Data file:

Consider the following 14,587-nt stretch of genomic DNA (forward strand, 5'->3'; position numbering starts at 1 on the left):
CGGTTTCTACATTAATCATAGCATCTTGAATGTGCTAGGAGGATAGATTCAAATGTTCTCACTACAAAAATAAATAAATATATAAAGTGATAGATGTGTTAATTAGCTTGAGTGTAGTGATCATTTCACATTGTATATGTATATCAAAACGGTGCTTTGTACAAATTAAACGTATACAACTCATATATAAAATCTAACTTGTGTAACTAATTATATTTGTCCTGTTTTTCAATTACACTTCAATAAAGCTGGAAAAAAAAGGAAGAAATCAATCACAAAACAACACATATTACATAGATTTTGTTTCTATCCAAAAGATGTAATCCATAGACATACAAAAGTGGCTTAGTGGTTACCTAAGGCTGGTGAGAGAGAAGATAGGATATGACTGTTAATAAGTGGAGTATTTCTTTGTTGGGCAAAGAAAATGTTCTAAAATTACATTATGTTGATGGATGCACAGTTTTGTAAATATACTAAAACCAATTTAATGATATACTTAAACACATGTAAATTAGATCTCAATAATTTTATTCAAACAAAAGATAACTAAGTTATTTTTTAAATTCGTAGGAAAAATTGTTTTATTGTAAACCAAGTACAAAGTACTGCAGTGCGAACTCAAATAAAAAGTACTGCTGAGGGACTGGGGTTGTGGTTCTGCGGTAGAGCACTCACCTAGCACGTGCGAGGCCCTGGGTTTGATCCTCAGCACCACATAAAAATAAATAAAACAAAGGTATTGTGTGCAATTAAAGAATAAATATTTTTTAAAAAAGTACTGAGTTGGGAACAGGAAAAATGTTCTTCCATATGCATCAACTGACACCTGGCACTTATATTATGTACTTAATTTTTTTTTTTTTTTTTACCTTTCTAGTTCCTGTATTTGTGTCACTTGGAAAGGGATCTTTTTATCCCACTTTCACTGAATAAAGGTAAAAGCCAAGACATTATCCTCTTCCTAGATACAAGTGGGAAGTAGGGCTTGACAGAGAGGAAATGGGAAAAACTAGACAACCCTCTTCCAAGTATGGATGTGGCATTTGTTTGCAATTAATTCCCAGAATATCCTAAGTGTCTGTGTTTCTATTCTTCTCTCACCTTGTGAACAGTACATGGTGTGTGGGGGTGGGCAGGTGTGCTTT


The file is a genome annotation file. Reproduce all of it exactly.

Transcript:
Consider the following 14,587-nt stretch of genomic DNA (forward strand, 5'->3'; position numbering starts at 1 on the left):
CGGTTTCTACATTAATCATAGCATCTTGAATGTGCTAGGAGGATAGATTCAAATGTTCTCACTACAAAAATAAATAAATATATAAAGTGATAGATGTGTTAATTAGCTTGAGTGTAGTGATCATTTCACATTGTATATGTATATCAAAACGGTGCTTTGTACAAATTAAACGTATACAACTCATATATAAAATCTAACTTGTGTAACTAATTATATTTGTCCTGTTTTTCAATTACACTTCAATAAAGCTGGAAAAAAAAGGAAGAAATCAATCACAAAACAACACATATTACATAGATTTTGTTTCTATCCAAAAGATGTAATCCATAGACATACAAAAGTGGCTTAGTGGTTACCTAAGGCTGGTGAGAGAGAAGATAGGATATGACTGTTAATAAGTGGAGTATTTCTTTGTTGGGCAAAGAAAATGTTCTAAAATTACATTATGTTGATGGATGCACAGTTTTGTAAATATACTAAAACCAATTTAATGATATACTTAAACACATGTAAATTAGATCTCAATAATTTTATTCAAACAAAAGATAACTAAGTTATTTTTTAAATTCGTAGGAAAAATTGTTTTATTGTAAACCAAGTACAAAGTACTGCAGTGCGAACTCAAATAAAAAGTACTGCTGAGGGACTGGGGTTGTGGTTCTGCGGTAGAGCACTCACCTAGCACGTGCGAGGCCCTGGGTTTGATCCTCAGCACCACATAAAAATAAATAAAACAAAGGTATTGTGTGCAATTAAAGAATAAATATTTTTTAAAAAAGTACTGAGTTGGGAACAGGAAAAATGTTCTTCCATATGCATCAACTGACACCTGGCACTTATATTATGTACTTAATTTTTTTTTTTTTTTTTACCTTTCTAGTTCCTGTATTTGTGTCACTTGGAAAGGGATCTTTTTATCCCACTTTCACTGAATAAAGGTAAAAGCCAAGACATTATCCTCTTCCTAGATACAAGTGGGAAGTAGGGCTTGACAGAGAGGAAATGGGAAAAACTAGACAACCCTCTTCCAAGTATGGATGTGGCATTTGTTTGCAATTAATTCCCAGAATATCCTAAGTGTCTGTGTTTCTATTCTTCTCTCACCTTGTGAACAGTACATGGTGTGTGGGGGTGGGCAGGTGTGCTTT